Information about Fresh Fruits, Raw Vegetables and Digestion
Q: I'm trying to eat more fresh fruits and raw vegetables, but I have difficulty digesting them. Why is this, and what can I do?
A: In addition to nutrients like potassium, vitamin C, and folate, fruits and vegetables are high in fiber. Since fiber has the potential to reduce constipation and lower your risk of diabetes and heart disease, the Institute of Medicine recommends that men over age 50 get at least 30 g of fiber daily and that women over age 50 consume at least 21 g per day.
Fruits and vegetables can put you well on your way to that goal: A cup of raspberries contains 8 g, while a cup of cooked peas contains almost 9 g.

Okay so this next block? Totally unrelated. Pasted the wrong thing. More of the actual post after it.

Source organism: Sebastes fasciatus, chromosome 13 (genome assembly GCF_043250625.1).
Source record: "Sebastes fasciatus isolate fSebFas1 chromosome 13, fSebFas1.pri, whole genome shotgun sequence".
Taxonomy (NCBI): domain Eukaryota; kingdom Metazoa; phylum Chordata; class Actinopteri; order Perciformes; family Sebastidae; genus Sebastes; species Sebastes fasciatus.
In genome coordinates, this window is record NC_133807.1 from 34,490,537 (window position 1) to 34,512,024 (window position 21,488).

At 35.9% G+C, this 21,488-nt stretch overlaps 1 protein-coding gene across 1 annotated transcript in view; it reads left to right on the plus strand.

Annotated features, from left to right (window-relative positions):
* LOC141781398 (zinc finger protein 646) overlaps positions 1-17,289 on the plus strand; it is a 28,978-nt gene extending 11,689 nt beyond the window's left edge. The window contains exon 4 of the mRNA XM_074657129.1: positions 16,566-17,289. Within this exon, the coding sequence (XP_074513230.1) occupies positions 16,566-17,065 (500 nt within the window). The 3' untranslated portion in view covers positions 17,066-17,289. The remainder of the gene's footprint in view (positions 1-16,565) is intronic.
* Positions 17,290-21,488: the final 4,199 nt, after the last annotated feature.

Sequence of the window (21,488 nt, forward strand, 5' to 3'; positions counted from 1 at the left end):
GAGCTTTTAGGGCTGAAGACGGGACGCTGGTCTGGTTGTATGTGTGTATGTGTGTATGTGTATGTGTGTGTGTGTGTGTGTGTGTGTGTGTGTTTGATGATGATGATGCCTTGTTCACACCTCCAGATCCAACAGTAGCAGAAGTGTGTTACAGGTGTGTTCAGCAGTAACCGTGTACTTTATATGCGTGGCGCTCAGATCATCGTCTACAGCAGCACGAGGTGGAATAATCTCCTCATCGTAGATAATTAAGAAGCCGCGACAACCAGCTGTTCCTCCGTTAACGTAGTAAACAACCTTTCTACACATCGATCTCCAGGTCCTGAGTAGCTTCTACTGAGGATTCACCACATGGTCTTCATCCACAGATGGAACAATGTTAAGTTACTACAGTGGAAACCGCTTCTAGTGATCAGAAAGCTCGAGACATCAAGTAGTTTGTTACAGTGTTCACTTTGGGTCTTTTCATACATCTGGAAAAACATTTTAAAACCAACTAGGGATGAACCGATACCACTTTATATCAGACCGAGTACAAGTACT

However, it's fiber that can make fruits and vegetables difficult to digest. Beans, peas, and most fruits contain soluble fiber, which dissolves in water and causes gas when it's digested. This gas causes belching, bloating, and flatulence. And both soluble and insoluble fiber can cause gas, indigestion, or diarrhea if you increase your intake too quickly.
Fruits and vegetables are carbohydrates, which produce more gas than either fat or protein. And sugars like fructose and sorbitol in fruits and raffinose in vegetables can cause gas as well.
To reduce gas, bloating, and other digestive symptoms, gradually increase the amount of fiber-rich fruits and vegetables you eat each day, and drink plenty of water. Taking a digestive aid like Beano can help digest the sugars in beans and vegetables that make you feel gassy.